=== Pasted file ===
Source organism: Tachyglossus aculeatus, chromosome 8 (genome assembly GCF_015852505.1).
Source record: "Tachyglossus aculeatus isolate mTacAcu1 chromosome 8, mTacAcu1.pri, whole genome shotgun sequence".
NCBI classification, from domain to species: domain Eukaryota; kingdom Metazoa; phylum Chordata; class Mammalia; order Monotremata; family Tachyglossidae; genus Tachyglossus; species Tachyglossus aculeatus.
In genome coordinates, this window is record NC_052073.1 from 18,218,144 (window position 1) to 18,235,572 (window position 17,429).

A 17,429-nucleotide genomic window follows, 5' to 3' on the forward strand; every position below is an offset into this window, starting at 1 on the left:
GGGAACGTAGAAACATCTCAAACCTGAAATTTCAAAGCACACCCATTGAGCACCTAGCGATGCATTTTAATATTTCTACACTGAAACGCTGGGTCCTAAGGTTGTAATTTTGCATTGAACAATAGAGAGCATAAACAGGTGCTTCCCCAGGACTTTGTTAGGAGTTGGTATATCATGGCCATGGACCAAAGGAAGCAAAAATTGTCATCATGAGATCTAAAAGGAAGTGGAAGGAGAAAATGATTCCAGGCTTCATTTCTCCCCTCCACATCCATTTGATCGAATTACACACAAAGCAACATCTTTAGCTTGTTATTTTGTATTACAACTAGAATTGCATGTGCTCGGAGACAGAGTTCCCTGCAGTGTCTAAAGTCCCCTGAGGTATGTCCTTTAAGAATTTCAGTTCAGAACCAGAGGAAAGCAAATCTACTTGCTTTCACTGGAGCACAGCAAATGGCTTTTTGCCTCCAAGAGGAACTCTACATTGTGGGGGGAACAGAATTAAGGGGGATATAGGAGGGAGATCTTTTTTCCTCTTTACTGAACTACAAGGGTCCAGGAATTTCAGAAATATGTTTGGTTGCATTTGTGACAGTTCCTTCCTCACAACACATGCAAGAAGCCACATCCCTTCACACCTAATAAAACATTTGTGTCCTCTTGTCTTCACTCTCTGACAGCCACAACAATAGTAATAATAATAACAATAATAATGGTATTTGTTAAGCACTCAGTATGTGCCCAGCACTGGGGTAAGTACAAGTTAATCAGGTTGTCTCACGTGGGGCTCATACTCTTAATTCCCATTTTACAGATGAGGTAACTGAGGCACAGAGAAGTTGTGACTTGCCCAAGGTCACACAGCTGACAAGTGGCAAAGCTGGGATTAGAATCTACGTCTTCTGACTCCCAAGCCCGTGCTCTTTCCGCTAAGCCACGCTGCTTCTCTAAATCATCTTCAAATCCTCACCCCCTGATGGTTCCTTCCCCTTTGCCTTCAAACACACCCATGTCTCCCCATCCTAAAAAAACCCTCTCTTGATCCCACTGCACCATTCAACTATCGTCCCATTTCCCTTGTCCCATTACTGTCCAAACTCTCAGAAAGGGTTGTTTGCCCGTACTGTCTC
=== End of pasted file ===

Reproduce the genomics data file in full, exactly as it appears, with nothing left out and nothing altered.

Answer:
Source organism: Tachyglossus aculeatus, chromosome 8 (genome assembly GCF_015852505.1).
Source record: "Tachyglossus aculeatus isolate mTacAcu1 chromosome 8, mTacAcu1.pri, whole genome shotgun sequence".
NCBI classification, from domain to species: domain Eukaryota; kingdom Metazoa; phylum Chordata; class Mammalia; order Monotremata; family Tachyglossidae; genus Tachyglossus; species Tachyglossus aculeatus.
In genome coordinates, this window is record NC_052073.1 from 18,218,144 (window position 1) to 18,235,572 (window position 17,429).

A 17,429-nucleotide genomic window follows, 5' to 3' on the forward strand; every position below is an offset into this window, starting at 1 on the left:
GGGAACGTAGAAACATCTCAAACCTGAAATTTCAAAGCACACCCATTGAGCACCTAGCGATGCATTTTAATATTTCTACACTGAAACGCTGGGTCCTAAGGTTGTAATTTTGCATTGAACAATAGAGAGCATAAACAGGTGCTTCCCCAGGACTTTGTTAGGAGTTGGTATATCATGGCCATGGACCAAAGGAAGCAAAAATTGTCATCATGAGATCTAAAAGGAAGTGGAAGGAGAAAATGATTCCAGGCTTCATTTCTCCCCTCCACATCCATTTGATCGAATTACACACAAAGCAACATCTTTAGCTTGTTATTTTGTATTACAACTAGAATTGCATGTGCTCGGAGACAGAGTTCCCTGCAGTGTCTAAAGTCCCCTGAGGTATGTCCTTTAAGAATTTCAGTTCAGAACCAGAGGAAAGCAAATCTACTTGCTTTCACTGGAGCACAGCAAATGGCTTTTTGCCTCCAAGAGGAACTCTACATTGTGGGGGGAACAGAATTAAGGGGGATATAGGAGGGAGATCTTTTTTCCTCTTTACTGAACTACAAGGGTCCAGGAATTTCAGAAATATGTTTGGTTGCATTTGTGACAGTTCCTTCCTCACAACACATGCAAGAAGCCACATCCCTTCACACCTAATAAAACATTTGTGTCCTCTTGTCTTCACTCTCTGACAGCCACAACAATAGTAATAATAATAACAATAATAATGGTATTTGTTAAGCACTCAGTATGTGCCCAGCACTGGGGTAAGTACAAGTTAATCAGGTTGTCTCACGTGGGGCTCATACTCTTAATTCCCATTTTACAGATGAGGTAACTGAGGCACAGAGAAGTTGTGACTTGCCCAAGGTCACACAGCTGACAAGTGGCAAAGCTGGGATTAGAATCTACGTCTTCTGACTCCCAAGCCCGTGCTCTTTCCGCTAAGCCACGCTGCTTCTCTAAATCATCTTCAAATCCTCACCCCCTGATGGTTCCTTCCCCTTTGCCTTCAAACACACCCATGTCTCCCCATCCTAAAAAAACCCTCTCTTGATCCCACTGCACCATTCAACTATCGTCCCATTTCCCTTGTCCCATTACTGTCCAAACTCTCAGAAAGGGTTGTTTGCCCGTACTGTCTC